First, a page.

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What the Bible says about Mount Ebal
(From Forerunner Commentary)

Deuteronomy 27:1-8

What God says is perplexing for at least three reasons:

1. Why did God command the building of the altar on Ebal, the mountain of cursing?

2. Why were the stones on which the law was written to go on Ebal and not on the mountain of blessing, Mount Gerizim?

3. Why did God limit the type of sacrifices to be offered on that altar to burnt and peace (fellowship) sacrifices? Why no sin offerings? After all, in the symbology, Mount Ebal is related to disobedience, the cause of the curse. Symbolically, Ebal relates to rebellion and sin, but no sin offering was to be offered there.

In considering the puzzle, notice Matthew 25:12, where Christ tells the five unwise virgins, “I do not know you.” They were running out of oil—short of God's Holy Spirit. In I Corinthians 2:14, Paul avers that individuals lacking God's Spirit are unable “to see spiritual things” (The New Testament in Modern English, Revised Edition). The devout among such individuals may be able to keep the law (to a degree, at least) in its letter, that is, the law written on stones, but not in its deeper intent, not in its spirit, written as it is on hearts, as God puts it in Jeremiah 31:33.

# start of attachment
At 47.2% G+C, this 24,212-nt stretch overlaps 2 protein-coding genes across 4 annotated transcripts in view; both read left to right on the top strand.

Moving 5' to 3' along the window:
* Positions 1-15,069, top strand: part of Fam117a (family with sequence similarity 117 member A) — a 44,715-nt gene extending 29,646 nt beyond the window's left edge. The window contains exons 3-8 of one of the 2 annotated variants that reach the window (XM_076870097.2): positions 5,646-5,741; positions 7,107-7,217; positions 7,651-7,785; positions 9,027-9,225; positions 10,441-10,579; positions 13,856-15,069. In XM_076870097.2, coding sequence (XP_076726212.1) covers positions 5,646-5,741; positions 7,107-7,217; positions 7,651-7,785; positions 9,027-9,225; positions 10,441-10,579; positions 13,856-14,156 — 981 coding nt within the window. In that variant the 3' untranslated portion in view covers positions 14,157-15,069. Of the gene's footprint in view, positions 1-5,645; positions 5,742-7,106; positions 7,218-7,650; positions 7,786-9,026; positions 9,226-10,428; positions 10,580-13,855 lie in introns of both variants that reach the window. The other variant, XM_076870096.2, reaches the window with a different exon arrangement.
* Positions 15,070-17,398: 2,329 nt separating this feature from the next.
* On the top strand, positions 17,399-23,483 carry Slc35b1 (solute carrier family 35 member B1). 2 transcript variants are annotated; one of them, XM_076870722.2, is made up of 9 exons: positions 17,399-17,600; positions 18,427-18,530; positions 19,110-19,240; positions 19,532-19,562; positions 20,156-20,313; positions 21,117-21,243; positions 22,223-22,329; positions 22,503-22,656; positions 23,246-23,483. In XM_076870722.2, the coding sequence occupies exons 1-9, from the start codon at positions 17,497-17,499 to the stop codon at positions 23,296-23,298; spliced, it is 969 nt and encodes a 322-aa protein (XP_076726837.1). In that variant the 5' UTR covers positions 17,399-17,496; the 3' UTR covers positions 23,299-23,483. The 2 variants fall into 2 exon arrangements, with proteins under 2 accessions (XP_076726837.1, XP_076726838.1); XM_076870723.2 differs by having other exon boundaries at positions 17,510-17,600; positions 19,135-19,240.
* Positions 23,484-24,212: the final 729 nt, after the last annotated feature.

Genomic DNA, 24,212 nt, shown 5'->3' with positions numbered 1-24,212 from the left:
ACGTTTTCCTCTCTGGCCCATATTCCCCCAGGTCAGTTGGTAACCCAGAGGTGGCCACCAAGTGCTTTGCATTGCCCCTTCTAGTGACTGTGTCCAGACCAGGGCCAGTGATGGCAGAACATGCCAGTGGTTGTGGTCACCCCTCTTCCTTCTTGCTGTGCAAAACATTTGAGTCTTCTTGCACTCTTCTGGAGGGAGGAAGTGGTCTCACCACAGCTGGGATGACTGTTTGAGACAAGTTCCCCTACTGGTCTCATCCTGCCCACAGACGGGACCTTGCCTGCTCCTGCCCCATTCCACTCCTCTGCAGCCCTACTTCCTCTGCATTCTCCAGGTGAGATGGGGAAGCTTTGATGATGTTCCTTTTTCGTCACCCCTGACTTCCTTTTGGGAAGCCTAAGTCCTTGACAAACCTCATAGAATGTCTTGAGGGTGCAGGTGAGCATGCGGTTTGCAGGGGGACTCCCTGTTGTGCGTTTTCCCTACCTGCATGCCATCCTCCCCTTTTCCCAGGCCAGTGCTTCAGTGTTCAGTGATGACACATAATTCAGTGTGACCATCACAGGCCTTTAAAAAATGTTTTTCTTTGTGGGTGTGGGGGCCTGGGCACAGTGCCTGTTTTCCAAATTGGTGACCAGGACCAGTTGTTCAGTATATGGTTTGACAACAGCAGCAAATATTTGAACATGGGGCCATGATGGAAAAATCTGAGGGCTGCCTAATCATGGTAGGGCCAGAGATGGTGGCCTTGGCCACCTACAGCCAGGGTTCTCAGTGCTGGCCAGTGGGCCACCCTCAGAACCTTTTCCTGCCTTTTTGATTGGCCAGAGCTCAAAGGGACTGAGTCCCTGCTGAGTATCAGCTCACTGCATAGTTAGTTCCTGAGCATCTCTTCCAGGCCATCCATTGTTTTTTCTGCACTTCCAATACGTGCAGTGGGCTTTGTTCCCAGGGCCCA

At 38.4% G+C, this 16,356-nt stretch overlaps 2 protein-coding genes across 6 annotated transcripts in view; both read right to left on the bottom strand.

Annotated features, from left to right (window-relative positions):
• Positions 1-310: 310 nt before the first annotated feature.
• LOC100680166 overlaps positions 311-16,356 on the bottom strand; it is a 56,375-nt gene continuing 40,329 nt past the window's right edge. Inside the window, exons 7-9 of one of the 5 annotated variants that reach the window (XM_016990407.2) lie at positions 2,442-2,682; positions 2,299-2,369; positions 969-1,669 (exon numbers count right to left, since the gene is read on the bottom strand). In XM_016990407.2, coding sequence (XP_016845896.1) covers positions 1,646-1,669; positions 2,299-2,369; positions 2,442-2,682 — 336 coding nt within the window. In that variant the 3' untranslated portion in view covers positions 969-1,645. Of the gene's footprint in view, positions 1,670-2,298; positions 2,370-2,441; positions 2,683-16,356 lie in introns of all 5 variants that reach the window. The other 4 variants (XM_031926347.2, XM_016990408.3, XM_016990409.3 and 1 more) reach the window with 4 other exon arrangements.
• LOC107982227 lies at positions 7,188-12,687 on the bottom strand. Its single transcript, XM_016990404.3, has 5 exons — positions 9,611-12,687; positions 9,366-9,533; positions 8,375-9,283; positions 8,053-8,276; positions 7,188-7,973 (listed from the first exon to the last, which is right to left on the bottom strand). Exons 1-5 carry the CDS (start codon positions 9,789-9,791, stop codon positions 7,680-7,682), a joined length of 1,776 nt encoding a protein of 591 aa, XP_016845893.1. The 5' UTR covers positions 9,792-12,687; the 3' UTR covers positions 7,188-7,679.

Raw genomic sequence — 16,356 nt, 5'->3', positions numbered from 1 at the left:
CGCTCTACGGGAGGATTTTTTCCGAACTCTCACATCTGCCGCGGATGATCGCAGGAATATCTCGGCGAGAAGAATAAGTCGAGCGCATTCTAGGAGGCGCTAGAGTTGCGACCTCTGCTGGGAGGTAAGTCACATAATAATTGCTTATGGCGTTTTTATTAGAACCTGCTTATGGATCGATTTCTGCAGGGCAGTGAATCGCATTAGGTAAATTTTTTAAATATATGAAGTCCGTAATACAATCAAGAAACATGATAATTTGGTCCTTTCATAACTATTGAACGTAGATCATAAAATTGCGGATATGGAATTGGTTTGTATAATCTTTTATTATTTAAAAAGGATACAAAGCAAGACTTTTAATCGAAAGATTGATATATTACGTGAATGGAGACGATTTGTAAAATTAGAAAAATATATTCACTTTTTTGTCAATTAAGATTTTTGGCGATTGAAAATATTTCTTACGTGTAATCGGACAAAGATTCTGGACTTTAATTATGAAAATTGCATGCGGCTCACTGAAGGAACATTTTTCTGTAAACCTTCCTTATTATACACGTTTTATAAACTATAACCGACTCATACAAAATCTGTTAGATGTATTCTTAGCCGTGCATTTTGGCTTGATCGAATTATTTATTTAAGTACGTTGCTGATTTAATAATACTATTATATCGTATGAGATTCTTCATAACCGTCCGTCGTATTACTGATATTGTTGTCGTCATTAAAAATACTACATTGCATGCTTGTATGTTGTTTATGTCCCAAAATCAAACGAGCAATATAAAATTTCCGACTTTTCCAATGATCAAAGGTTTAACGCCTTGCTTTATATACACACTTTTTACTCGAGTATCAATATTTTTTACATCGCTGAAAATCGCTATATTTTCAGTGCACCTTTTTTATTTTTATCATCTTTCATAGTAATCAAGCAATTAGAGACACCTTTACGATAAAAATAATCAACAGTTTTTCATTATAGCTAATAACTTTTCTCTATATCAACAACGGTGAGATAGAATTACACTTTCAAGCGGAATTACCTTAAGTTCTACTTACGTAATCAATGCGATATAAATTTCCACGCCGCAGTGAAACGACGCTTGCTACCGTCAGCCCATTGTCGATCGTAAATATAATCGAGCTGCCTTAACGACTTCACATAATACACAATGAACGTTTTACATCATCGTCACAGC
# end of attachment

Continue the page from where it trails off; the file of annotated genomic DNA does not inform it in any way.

Symbolically, those on Mount Ebal are cousins to the unwise virgins, lacking the oil necessary to get them to the marriage feast, as Christ says in Matthew 25:10. Unable to discern spiritual things, they have access only to the law written on stones. In His providence, God supplied those laws to them, there on Ebal.

On the other hand, those standing on Mount Gerizim represent those who have God's laws written on their hearts. There are no stones on Gerizim. There does not need to be.

Reflect on this, too: The people on Gerizim represent those in God's church who are fully at peace with God, enjoying fellowship with Him. For them, there is no need for a further peace offering. They need not offer peace offerings on an altar.

Also, Christ's comment in Luke 14:33 pertains to them: “[A]ny one of you who does not renounce all that he has cannot be My disciple.” Those on Gerizim symbolize those who are Christ's disciples, truly repentant and fully committed to God, living sacrifices in His service. They have held back nothing. The burnt offering represents such a life, one lived in total dedication to God. Those on Gerizim need not offer burnt offerings anew. They do not need a stone altar, for they have already committed their lives to God.

Consequently, there is no more need that an altar be built on Mount Gerizim than there is for plastered stones inscribed with God's laws to be there. Both stones and altar are superfluous to those on Gerizim. Conversely, those standing on Mount Ebal, not at peace with God, not committed fully to His service, need an altar. That is why God provided one for them—if they will make use of it.

Charles Whitaker
Unity and Division: The Blessing and the Curse (Part Three)

Deuteronomy 27:11-13